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Batavia's Graveyard by Mike Dash

Batavia's Graveyard by Mike Dash

Author:Mike Dash
Language: eng
Format: mobi, epub
Tags: Batavia (Ship), Australia & New Zealand, Australia, Transportation, Shipwreck Victims, Travel, Modern, 17th Century, Ships & Shipbuilding, General, Etc, Cornelisz., Oceania, Survival After Airplane Accidents, Mutiny, Jeronimus, Military, Australia & Oceania, Shipwrecks, History
ISBN: 9780609607664
Publisher: Crown Publishers
Published: 2002-02-12T21:09:49+00:00


In the meantime, the commandeur continued his interrogation of the prisoners. Pelsaert was legally bound, under Dutch law, to administer justice as quickly as possible, and to that end he assembled the Sardam’s council and then enlarged it with two men from the Batavia in order to form a Broad Council, which alone had the power to try criminal cases. The members of the Sardam’s raad were the commandeur himself, the jacht’s skipper, Jacob Jacobsz Houtenman,*46 Sijmon Yopzoon, the high boatswain, and Jan Willemsz Visch, who was probably the Sardam’s provost. The Batavia’s representatives were Claes Gerritsz, the upper-steersman, and his deputy, Jacob Jansz Hollert; on at least one occasion Gijsbert Bastiaensz was drafted onto the council, too, to take the place of someone unavoidably detained. Rather more remarkably, the clerk tasked with recording the proceedings was none other than Salomon Deschamps, who was both a mutineer and a murderer. Nor did Deschamps merely write up the interrogations and the sentences as they were made; he himself signed many of the council’s resolutions and thus helped to pass judgment on his former comrades. It is possible that Pelsaert remained unaware of the assistant’s guilt until late on in the proceedings—certainly the clerk would have glossed over his involvement in the killings, but it is hard to believe that the mutineers themselves were so discreet. Perhaps the commandeur had an unreasoning trust in his old colleague; more probably, however, Deschamps was the best scribe available, and the appointment was simply a matter of necessity.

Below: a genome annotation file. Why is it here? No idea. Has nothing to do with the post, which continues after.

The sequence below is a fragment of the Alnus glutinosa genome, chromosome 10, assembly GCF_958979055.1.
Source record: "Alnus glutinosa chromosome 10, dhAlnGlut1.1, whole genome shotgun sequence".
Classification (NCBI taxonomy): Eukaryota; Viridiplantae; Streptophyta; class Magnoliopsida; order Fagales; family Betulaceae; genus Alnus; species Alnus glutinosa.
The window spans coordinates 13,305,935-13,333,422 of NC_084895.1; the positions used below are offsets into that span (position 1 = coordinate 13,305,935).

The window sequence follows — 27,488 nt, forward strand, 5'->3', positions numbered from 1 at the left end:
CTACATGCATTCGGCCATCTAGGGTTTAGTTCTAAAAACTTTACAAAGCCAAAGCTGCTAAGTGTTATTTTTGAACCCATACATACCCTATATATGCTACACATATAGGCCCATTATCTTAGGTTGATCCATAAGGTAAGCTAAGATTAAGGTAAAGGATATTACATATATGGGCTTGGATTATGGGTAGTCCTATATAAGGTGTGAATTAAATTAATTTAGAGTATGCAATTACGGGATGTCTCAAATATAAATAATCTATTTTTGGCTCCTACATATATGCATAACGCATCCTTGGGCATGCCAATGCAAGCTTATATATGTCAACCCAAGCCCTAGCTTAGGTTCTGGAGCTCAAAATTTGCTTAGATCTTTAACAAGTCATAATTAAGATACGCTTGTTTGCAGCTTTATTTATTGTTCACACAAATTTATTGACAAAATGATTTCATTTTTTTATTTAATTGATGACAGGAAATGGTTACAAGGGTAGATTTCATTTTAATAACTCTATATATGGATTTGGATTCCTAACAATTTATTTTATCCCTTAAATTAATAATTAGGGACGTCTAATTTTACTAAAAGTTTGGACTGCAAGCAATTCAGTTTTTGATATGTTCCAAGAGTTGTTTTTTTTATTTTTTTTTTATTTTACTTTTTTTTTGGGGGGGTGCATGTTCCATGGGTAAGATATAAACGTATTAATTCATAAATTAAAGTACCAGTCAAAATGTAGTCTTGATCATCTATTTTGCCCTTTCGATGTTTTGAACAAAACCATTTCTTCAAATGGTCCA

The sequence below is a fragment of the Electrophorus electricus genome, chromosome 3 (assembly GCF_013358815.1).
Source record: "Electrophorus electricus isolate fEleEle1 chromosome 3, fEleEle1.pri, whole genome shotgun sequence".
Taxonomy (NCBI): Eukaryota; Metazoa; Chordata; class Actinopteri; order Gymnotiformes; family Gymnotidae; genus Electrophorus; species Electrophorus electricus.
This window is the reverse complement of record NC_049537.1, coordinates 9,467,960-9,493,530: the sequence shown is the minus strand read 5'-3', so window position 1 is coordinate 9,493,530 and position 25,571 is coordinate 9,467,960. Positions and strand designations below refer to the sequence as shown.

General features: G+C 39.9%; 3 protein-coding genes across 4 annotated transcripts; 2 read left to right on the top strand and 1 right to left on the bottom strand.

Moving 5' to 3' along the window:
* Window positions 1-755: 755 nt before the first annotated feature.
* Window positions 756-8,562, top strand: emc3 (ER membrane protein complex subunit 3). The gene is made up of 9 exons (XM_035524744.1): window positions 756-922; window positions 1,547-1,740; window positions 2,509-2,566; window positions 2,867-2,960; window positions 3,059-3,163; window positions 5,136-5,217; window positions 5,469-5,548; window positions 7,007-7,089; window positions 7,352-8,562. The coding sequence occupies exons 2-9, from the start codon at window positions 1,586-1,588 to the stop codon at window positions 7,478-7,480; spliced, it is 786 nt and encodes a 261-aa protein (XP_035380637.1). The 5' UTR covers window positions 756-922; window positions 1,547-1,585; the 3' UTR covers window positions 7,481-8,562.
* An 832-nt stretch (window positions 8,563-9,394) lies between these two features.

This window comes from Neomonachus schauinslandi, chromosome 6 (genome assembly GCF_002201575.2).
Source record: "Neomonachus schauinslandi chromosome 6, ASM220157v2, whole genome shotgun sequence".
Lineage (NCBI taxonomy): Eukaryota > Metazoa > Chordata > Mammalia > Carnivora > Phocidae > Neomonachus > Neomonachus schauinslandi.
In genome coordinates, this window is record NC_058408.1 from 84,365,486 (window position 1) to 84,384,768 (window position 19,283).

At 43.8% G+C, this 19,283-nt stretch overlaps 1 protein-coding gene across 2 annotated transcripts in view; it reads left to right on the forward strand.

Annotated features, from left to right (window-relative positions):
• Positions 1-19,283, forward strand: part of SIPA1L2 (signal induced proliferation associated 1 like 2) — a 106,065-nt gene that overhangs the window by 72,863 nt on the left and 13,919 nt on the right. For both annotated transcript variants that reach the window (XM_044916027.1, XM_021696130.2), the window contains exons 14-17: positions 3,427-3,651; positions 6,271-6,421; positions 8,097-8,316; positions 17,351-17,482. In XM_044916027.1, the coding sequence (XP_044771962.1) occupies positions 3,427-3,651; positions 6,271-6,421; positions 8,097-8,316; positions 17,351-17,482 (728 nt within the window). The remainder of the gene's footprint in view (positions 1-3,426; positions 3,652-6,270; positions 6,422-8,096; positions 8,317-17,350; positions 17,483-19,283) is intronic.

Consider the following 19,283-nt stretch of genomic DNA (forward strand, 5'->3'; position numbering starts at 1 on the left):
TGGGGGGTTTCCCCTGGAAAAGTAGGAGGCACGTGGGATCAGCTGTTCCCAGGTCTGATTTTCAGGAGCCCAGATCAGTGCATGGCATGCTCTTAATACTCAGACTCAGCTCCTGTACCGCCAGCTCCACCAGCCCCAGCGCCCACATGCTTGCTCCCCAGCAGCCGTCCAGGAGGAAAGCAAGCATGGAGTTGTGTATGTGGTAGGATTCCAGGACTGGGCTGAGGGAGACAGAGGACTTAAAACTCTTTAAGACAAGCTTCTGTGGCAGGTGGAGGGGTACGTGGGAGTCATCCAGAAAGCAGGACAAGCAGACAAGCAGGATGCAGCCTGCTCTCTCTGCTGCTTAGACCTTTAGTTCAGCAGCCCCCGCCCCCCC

Once the proceedings were under way, the prisoners were kept together on Seals’ Island, where they were less likely to cause trouble than on board the Sardam, and the interrogations took place largely on Batavia’s Graveyard itself. The commandeur dealt with the mutineers one by one—asking questions, noting answers, and often calling witnesses to confirm the truth of what he had been told. Most of Jeronimus’s men were examined several times, over several days, so that the information they provided could be used to question others. It would appear, from the summaries prepared by Salomon Deschamps, that statements were also taken from some of the survivors from the island, as well as the Defenders, but very little of this evidence found its way into the record. Practically all of the surviving accounts come from the mouths of mutineers.

The proceedings on the island were conducted in accordance with Dutch law, but they were not trials in the modern sense and the mutineers did not have lawyers, nor any right to call witnesses in their own defense. Pelsaert’s chief difficulty lay in securing reliable testimony from the accused, for the statutes of the United Provinces were quite specific on the question of what constituted evidence: a man could only be condemned to death on the basis of his own freely given confession. Since few men would openly admit to capital crimes, however, the Broad Council did have the right to resort to torture when a prisoner refused to answer questions or there was good reason to doubt the veracity of his evidence.



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